A New York Times article this week about the struggles within Facebook to get a handle on disinformation after the election illuminates a fascinating idea: surveying users to generate training data for artificial intelligence algorithms. As the Times reported:
The company had surveyed users about whether certain posts they had seen were “good for the world” or “bad for the world.” They found that high-reach posts—posts seen by many users—were more likely to be considered “bad for the world,” a finding that some employees said alarmed them.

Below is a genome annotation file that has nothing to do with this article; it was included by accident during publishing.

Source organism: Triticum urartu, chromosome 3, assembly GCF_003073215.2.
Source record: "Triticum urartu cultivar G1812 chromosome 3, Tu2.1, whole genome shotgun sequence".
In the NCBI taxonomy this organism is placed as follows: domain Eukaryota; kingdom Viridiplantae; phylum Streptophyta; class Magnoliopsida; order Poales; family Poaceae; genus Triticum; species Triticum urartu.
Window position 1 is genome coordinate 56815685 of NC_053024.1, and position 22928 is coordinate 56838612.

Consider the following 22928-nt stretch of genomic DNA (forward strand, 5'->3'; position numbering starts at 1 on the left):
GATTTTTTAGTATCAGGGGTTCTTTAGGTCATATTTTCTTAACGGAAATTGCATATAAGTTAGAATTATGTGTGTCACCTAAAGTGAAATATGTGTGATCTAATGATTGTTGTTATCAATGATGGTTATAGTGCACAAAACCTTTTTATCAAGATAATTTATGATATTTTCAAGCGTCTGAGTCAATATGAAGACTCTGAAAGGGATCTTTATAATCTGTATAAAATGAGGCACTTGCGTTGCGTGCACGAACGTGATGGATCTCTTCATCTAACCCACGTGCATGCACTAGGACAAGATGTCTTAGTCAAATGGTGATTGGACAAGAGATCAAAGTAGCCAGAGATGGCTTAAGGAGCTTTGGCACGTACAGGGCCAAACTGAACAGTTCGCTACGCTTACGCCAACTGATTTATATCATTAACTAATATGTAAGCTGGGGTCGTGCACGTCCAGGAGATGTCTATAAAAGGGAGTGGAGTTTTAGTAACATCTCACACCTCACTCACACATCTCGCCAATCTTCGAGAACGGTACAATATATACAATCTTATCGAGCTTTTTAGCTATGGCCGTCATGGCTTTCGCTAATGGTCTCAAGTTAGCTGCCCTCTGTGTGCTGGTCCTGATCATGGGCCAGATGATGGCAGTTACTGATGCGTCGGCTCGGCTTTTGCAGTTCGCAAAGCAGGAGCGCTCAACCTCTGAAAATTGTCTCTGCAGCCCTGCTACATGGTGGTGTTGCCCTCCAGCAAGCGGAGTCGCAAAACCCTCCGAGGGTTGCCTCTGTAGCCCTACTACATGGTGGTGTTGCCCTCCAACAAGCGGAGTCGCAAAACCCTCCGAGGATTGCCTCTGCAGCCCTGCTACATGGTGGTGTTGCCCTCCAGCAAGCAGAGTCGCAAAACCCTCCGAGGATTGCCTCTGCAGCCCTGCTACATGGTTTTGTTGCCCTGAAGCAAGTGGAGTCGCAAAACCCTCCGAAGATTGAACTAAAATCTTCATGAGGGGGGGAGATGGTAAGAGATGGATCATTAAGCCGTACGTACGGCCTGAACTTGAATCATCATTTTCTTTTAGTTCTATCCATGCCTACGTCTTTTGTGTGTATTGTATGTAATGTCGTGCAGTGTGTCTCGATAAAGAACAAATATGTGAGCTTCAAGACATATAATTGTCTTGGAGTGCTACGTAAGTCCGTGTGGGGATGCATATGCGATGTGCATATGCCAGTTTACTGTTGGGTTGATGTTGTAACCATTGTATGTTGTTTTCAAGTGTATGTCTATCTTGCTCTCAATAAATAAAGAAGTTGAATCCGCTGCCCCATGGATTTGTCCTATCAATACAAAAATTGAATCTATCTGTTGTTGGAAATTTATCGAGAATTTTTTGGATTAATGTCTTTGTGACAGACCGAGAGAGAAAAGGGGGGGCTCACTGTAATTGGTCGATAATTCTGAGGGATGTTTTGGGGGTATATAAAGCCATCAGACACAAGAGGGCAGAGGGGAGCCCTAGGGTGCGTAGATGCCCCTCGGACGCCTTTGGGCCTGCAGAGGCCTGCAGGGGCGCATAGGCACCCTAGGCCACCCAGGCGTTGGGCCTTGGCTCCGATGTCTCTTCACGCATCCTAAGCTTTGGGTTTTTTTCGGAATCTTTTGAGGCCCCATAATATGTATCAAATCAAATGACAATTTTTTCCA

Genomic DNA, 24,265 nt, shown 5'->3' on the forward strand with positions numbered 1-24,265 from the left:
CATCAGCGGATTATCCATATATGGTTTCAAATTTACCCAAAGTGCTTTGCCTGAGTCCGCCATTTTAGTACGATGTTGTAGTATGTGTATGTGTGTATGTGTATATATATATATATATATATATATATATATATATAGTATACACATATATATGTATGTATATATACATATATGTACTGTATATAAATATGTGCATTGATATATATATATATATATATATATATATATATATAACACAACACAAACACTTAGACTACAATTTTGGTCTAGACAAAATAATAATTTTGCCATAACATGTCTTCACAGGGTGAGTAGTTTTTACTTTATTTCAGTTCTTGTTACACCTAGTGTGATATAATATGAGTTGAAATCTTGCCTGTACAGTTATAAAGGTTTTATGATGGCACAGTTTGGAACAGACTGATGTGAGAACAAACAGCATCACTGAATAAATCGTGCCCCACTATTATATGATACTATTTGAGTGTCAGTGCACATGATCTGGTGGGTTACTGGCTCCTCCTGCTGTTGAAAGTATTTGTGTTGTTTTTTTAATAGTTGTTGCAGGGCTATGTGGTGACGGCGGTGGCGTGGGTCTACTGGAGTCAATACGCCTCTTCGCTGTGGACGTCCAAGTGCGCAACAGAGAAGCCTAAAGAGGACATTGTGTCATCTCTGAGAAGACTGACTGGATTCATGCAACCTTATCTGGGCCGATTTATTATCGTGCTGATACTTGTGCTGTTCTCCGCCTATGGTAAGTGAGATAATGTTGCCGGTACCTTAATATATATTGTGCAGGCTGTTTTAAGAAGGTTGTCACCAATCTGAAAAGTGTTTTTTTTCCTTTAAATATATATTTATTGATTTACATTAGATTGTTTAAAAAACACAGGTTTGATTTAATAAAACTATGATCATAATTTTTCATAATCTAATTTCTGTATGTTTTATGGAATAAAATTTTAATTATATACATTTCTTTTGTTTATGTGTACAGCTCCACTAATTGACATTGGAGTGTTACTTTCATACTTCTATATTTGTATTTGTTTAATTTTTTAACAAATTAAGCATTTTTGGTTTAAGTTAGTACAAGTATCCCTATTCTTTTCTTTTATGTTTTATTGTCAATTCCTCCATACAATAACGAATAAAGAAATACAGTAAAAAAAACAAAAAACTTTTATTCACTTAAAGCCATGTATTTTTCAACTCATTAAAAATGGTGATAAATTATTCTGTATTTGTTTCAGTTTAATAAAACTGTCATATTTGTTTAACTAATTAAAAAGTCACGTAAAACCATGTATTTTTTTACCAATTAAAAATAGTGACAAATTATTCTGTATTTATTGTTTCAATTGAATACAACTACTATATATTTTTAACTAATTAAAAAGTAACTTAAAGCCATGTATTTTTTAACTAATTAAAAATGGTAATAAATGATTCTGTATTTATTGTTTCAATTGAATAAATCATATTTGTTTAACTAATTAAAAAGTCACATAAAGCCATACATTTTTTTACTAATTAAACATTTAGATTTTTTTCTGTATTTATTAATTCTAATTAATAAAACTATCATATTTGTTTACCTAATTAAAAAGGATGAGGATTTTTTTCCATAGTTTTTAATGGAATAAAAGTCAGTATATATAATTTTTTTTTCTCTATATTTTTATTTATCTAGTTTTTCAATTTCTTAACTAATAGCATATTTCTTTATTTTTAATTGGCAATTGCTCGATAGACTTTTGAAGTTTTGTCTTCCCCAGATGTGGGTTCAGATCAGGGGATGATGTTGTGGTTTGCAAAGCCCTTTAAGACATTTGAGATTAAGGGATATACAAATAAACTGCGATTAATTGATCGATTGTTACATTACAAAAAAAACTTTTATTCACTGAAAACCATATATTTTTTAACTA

So the team trained a machine-learning algorithm to predict posts that users would consider “bad for the world” and demote them in news feeds. In early tests, the new algorithm successfully reduced the visibility of objectionable content. But it also lowered the number of times users opened Facebook, an internal metric known as “sessions” that executives monitor closely.
This metric was known internally as P(Bad for the World)—in statistics parlance, describing the probability, from 0% to 100%, that a user would rate a certain post as bad for the world.